Fairfax, who has since launched an appeal, has since sought to delay the payment.  In filing a counter-appeal late last month, however, Gayle’s legal team has argued that the damages awarded were "manifestly inadequate" and Justice McCallum "erred in failing to award aggravated damages".

 In the original ruling, the jury had found that the publisher acted with malice, meaning the articles were published for an improper purpose.

West Indies paceman Shannon Gabriel will miss the first four games of the one-day international series against England for comments made to Joe Root during the third Test in St Lucia.

Gabriel was charged by the ICC after an altercation with the England captain on the third day of a match the tourists won by 232 runs on Tuesday.

Root was picked up on the stump microphone saying to the Windies quick: "Don't use it as an insult. There's nothing wrong with being gay".

The skipper said after the close of play on Monday that Gabriel "might regret" his comments, but refused to state what the 30-year said to him.

Gabriel admitted breaching article 2.13 of the ICC Code of Conduct, which relates to "personal abuse of a player, player support personnel, umpire or match referee during an international match".

He will be unavailable for all but one of the ODIs against England after being hit with three demerit points, taking his total to eight in the space of two years.

Gabriel, who was banned one Test last year after reaching the threshold of four demerit points, was also fined 75 per cent of his match fee.

 

Winning the third Test and avoiding a whitewash against West Indies represented a "step forward" for England, according to captain Joe Root.

England were comfortably beaten by 381 runs in the first match of the series before a hapless display in Antigua saw the tourists go down by 10 wickets.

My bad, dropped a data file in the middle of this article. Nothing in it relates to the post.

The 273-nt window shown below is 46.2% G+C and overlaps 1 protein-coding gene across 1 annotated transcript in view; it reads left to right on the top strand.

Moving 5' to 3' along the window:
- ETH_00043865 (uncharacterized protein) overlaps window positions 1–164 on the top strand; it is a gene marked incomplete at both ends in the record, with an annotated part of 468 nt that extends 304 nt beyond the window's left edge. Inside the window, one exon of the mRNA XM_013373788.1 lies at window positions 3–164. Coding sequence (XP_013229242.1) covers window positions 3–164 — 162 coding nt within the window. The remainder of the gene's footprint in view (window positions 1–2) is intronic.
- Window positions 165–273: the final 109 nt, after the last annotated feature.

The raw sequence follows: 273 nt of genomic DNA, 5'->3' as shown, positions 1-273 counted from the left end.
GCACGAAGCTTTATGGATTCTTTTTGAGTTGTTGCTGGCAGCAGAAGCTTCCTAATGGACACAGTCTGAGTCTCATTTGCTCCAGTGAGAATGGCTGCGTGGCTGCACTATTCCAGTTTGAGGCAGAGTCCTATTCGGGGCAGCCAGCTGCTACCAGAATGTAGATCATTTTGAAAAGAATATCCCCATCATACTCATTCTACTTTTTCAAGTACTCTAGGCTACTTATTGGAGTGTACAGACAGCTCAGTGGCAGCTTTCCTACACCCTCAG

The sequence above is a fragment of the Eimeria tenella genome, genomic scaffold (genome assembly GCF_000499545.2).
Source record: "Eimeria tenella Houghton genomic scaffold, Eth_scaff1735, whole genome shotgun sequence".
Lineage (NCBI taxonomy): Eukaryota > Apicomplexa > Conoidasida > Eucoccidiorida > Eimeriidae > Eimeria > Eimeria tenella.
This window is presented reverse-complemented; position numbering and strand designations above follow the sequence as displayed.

In St Lucia, a 125-run first-innings stand from Jos Buttler and Ben Stokes was followed by a stunning five-for from Mark Wood, before Root's century set the Windies a hefty target of 485 for a whitewash.

Roston Chase made a gritty hundred to keep their hopes alive, but he received minimal support as the hosts went down by 232 runs on Tuesday.

"It was important we played well this week. It should be a real confidence-booster going into an exciting summer for us," said Root.

"West Indies deserved to win the series, they outplayed us in the first two games, but it's a real step forward for this team to perform like we did this week.

"I thought we played some good cricket. In that first innings we managed to find a way to ride out some difficult moments in bowler-friendly conditions and then we got up to a good score. Then the bowlers got us on top and we went from there.

"We played better, that's important, we've got a fantastic squad, but over the next couple of years you'll see a huge amount of improvement."

Windies captain Jason Holder was suspended for the final match and had no doubt that, despite claiming a 2-1 series victory, the team can get better.

"It was disappointing the way we played in the last Test but there are still a few positives to write home about. Credit to the boys - although we lost this match we played a pretty good series. We still have a lot of improvements to make but lots of positive coming out of the series," said Holder.

"We have to keep improving in all three facets of the game - we've got to be clinical and be a lot more consistent than we have been in the past.

"Credit to our bowling unit, I think our bowlers have been outstanding and we just need our batters to come to the party more often than not.

"[The win is] important in a few contexts. It counts in the ICC rankings, counts for the morale of the side as well.

"We need to continue to build and improve as a side, not just rest on our laurels and think we've achieved something. We're still pretty low in the rankings and our goal is to be number one in the world, so there's definitely a lot to improve on and put right and a lot of positives we need to keep within in the team."

Roston Chase's gutsy century was not enough to stop West Indies falling to a 232-run defeat to England on day four of the third Test in St Lucia.

England added 36 runs to their overnight total to set the Windies a hefty target of 485, which the hosts never looked like reaching despite Chase making a brilliant unbeaten 102 off 191 deliveries.